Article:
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    If youll look at Penske and Ryders Used Class 7 S/T truck sales sites, youll notice most of the trucks they sell have about 220K to 280K and there out of fleet use and up for sale, The have a term for it but its the HALF LIFE of the Engine, Drivetrain they feel before the truck starts needing repair and replacement of major items such as Turbos, EGR systems, Diesel Particulate Filters, etc...some trucks will run for many more miles before they need anything, some have far more need for parts, Ive read many Maintenance reports and the Mercedes 900 series seem to require the least parts, With the Cummins about the same, but the CAT falling far behind, most of the older CAT C7s need fuel injectiors, Pumps, and other parts replaced before the 200K mark....these trucks mostly all are fleet maintained, Have Coolant, Oil Samples done on each PM and fairly good records of Oil Changes etc....I think also it depends on how a trucks going to be used, will you drive from Texas to Michigan weekly, or from Detroit to Lexington and back....or even in the Northeast all thru the Stop and Go and SLOW of the cities. Proper Oils, Lubricants, Filters and Fuels have LOTS to do with the longevity of a diesel engine. Also Transmissions and Drivetrains, I do expediting and most of my Loads arent that heavy, I go from 8k to 1k loads and typically 4 K is the norm, so Im not overloading the vehicle or overworking the drivetrain if Im going up and down the Mountains and Poconos, etc. My fuel mileage stays pretty good and I keep my foot OFF the floor 90% of the time, using cruise where I can.

    I had the benefit of taking diesel engines classes when I was younger and Ive always been into the mechanicals and maintenance end. One of the things I picked up on at the recent Expediters Expo was the mention of buying a grease gun and learning to Lube the truck, how to check all the fluids, knowing when fluids are worn out and need to be replaced, and to research the difference between Oils, Fluids Synthetic and Non, and coolants etc. I dont fall into the traps of some device with a turbonator that swills gas and gives 30% better fuel mileage....Clean air filters and Fuel filters do that well enough, Clean oil of the right viscosity, Lubes of the right viscosity, and even Wheel bearing Torque etc....its the little things that can give you LOTS more mileage.
     
  10. layoutshooter

    layoutshooter New Recruit

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    My M2 has an engine similar in size, or bigger, than many Class 8 trucks. Same with the tranny. I am more concerned with the LITTLE stuff going.

    It has a MBE 4000, 450HP with an EatonFuller 10sp autoshift.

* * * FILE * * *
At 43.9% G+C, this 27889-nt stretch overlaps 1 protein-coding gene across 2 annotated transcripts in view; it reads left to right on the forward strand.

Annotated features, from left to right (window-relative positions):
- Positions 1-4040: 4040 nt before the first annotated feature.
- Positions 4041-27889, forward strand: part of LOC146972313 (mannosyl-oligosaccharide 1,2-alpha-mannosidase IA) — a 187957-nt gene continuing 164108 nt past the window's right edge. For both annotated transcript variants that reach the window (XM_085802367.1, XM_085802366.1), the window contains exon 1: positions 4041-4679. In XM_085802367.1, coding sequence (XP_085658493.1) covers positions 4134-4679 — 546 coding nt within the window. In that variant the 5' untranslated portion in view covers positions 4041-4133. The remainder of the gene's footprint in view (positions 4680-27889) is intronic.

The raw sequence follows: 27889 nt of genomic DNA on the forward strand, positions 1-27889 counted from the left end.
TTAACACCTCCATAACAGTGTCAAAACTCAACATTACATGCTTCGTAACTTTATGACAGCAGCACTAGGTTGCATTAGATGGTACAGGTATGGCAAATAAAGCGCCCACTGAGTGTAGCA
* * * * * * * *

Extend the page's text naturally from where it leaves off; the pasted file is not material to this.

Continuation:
It has almost 650,000 on it. So far, at least, the ONLY repair to the drive chain has been the clutch. Also an "XY Shifter" that was still under warranty. It was likely a wiring problem.

    I average between 10-10.5MPG. It is things like AMU's and poor workmanship that has cause most of my problems.
     
  11. Bruno

    Bruno Active Expediter

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    We just sold two of our FL 80 Freigtliner's a few months back. They both had 3126 Cat motors that had over a million miles each. One had 1.2 million miles and ran like a top. It's all about doing PM work on your truck. I swear by Lucas oil and use it in all of our trucks. You just can't go wrong with Lucas Oil. As most expediters know that getting a million plus miles out of a 3126 Cat is really not that common.
     
  12. 8ballexpress

    8ballexpress New Recruit

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    Think about how most class 6 and 7 trucks are used. Delivering furniture or lumber by a $8/hr idiot who doesn't give a flip about the equipment. Daily abuse like that will shorten the life of any motor vehicle.
    All the other posts are dead on about maintainence. That's what adds life to a truck.
     
  13. BobWolf

    BobWolf Expert Expediter

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    I know of class 6 & 7 trucks that have well over 1 million miles and class 8 units that are garbage at 500,000 miles its all abbout maintenance and drivers.
    Always look at the maintainence records for the unit your planing to buy maintenance will make the difference of how long it will last. Off lease units are a good option as theyre maintained, abuse dammage and repairs have to be paid by the company who uses the truck and its not cheap, Also, evedence of abuse and neglect usualy results in the leasing company reposessing the truck and service records are easy to obtain. A dealer will often tell you they dont have them, they cant get them, its an auction vehicle, etc. Dont fall for it, they can be had if you press the issue. F.M.C.S.A. regs require owners to maintain service records and keep them for two years after disposing of the vehicle. The dealer can find the former owner and in most cases former owners will send them out.
    Before buying my truck I told the sales guy if he did not get the docs to discount the truck ten grand or Ill take my business elseware. He had them the next day.

    Now that you have the docs in your hands make sure they wernt just thrown together just to shut you up look at the docs for repeated repairs, especialy items that should have lasted, as well as the PM work and look over the truck. Look for minor accidents and major wrecks, If the docs match what you see on the service records use your judgement. It dosent hurt if possiable to look into the former owner/opperator to get a bead on thier opperation and how they treated the truck.
    A little leg work goes a long way.

    Good Luck
    Bob Wolf
    Wolf Trucking.